EU and UCLG ASPAC launch a Joint Project to Strengthen Climate Resilience and Inclusive Cities (CRIC) in Indonesia and the Asia-Pacific Region
Today (29/01), the European Union (EU) and the United Cities and Local Governments Asia Pacific (UCLG ASPAC) launched a joint project to assist Indonesian and other Asian cities’ efforts to protect their citizens and assets from the impacts of climate change. The project will collaborate with European leading institutions as well as partners across Asia and the Pacific region.
The Climate Resilience and Inclusive Cities (CRIC) Project is a long-term initiative that will enable cities with ambitious commitments to go beyond business-as-usual in responding to the severe and evolving climate-related events. The project is placing particular focus on the most vulnerable populations in disaster-prone areas. This is to ensure its inclusive impacts and help mitigate social and economic inequalities. The new Project is in line with the EU's continued efforts to promote prosperity, peace and sustainable development worldwide. More recently, the European Commission's European Green Deal highlighted the EU's priority for sustainable green transition that is just and socially fair, within the region and beyond.
The project’s launching ceremony was graced by Dr Ruanda Sugahardiman, Director General of Climate Change, Ministry of Environment and Forestry, and Mr Hans Farnhammer on behalf of H.E. Vincent Piket, the EU Ambassador to Indonesia. It was attended by more than 80 representatives from 20 local governments in Indonesia, Ministries, national and local development agencies, partner organisations, academic institutions and the media.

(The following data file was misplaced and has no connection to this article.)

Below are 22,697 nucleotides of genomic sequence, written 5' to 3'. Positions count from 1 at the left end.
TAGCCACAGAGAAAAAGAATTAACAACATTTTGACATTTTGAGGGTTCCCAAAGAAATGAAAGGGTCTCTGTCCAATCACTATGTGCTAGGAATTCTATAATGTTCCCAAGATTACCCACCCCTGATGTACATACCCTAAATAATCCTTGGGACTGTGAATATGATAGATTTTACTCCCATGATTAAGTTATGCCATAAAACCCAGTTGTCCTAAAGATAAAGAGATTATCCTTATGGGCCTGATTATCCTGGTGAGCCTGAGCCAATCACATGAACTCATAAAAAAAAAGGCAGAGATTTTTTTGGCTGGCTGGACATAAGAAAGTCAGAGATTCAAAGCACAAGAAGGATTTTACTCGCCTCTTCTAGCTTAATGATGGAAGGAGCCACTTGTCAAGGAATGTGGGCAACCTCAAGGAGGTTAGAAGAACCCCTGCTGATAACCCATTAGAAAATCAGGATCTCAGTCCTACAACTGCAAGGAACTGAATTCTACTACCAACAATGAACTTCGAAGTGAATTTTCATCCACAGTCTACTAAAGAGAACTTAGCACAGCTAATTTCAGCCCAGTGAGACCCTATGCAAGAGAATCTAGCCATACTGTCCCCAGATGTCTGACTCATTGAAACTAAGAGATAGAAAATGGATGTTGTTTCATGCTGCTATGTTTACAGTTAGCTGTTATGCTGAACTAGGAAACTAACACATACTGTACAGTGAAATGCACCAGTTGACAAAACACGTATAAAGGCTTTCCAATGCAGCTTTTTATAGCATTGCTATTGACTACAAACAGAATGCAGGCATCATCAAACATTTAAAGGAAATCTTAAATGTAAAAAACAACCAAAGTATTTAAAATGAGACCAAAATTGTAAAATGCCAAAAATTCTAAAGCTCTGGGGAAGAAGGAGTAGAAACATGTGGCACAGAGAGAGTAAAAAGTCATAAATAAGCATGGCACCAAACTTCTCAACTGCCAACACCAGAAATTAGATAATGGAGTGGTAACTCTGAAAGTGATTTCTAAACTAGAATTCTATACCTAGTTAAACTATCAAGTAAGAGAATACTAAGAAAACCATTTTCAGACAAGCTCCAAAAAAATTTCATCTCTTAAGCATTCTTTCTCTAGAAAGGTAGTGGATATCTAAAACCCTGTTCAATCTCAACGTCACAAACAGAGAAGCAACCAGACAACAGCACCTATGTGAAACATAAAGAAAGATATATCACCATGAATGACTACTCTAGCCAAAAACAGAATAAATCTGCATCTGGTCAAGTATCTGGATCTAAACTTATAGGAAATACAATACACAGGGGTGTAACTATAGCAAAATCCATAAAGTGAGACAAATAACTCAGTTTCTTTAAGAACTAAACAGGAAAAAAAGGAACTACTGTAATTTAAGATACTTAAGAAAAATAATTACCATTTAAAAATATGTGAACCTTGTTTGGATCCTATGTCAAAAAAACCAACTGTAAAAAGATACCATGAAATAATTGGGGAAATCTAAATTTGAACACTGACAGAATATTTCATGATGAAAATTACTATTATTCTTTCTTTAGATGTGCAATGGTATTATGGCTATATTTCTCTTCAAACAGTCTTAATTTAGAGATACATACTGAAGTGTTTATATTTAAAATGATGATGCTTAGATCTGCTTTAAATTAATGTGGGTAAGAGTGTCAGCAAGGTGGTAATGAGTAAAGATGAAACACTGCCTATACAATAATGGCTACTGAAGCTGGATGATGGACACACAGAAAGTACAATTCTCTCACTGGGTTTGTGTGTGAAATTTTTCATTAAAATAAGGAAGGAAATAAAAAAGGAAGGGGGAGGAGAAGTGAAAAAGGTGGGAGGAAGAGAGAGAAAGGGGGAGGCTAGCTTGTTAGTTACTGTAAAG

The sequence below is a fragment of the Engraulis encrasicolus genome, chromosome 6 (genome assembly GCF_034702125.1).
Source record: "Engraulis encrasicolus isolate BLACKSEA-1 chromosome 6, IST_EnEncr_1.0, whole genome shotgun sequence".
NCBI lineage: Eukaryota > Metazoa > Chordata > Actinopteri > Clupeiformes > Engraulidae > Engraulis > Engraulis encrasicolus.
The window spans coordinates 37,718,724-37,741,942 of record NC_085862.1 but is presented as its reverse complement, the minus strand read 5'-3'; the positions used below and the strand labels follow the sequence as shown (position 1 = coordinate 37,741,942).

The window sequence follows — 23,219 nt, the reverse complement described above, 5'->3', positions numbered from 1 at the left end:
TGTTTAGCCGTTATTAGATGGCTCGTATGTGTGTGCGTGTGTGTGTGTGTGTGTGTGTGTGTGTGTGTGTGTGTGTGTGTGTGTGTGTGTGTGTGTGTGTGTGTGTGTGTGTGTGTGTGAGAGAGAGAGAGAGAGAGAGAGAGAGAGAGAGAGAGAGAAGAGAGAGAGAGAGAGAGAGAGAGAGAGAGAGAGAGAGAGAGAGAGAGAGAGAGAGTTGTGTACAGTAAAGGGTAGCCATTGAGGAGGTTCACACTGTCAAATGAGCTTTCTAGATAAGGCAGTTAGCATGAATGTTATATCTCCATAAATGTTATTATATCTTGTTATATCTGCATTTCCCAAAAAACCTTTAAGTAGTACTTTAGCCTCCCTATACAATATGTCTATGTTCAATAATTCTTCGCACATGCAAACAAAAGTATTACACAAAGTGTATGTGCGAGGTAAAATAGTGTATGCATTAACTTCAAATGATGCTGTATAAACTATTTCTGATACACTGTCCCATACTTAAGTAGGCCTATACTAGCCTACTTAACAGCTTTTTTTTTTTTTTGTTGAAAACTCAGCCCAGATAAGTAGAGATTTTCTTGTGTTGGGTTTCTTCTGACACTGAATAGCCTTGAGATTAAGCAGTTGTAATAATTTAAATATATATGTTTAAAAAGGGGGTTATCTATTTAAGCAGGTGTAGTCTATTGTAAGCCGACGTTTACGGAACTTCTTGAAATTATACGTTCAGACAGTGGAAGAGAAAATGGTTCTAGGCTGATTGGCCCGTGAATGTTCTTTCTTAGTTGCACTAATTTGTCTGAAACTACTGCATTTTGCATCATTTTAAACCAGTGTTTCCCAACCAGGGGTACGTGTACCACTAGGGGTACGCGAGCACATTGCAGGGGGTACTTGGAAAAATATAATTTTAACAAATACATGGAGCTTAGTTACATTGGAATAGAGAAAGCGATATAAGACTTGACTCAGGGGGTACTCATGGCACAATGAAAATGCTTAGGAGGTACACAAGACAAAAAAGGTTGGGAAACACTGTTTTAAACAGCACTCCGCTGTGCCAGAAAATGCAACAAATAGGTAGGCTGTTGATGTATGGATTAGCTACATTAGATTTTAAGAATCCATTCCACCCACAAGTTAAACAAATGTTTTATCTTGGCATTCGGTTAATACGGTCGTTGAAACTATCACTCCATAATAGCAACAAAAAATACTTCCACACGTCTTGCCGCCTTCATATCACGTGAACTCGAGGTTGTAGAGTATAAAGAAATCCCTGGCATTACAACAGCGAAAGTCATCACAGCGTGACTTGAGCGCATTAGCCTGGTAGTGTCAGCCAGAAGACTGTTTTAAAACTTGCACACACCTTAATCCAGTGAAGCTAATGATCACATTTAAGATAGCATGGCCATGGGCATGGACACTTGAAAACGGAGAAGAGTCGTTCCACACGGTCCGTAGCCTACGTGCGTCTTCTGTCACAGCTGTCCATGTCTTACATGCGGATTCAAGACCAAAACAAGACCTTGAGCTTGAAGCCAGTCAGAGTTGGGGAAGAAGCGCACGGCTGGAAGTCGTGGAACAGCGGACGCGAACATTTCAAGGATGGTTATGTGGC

H.E. Vincent Piket, EU Ambassador to Indonesia – in his address read by Mr Hans Farnhammer, Head of Cooperation of the EU Delegation to Indonesia, during the opening session – stated: "Cities are the main contributor of carbon dioxide (CO2) emissions, mainly from energy use for cooking, cooling, industry, transport, and heating, which contribute to 70% of global CO2 emissions. Strong adaptation and mitigation efforts are required to withstand the negative impacts of climate change and to reduce greenhouse gas (GHG) emissions."
In addition, cities are exposed to a high degree of cumulative climate-related risks. The address also pointed out that "people living in urban areas are increasingly at risk of natural disasters and the impacts of climate-induced slow-onset events, which presents a concentration of risk because the locations contributing most to economic development are simultaneously the most at risk. Yet, if managed well, resilient, inclusive and resource-efficient cities could become drivers in transforming our cities into a climate resilient and low-carbon economy, contributing to both local liveability and global sustainability."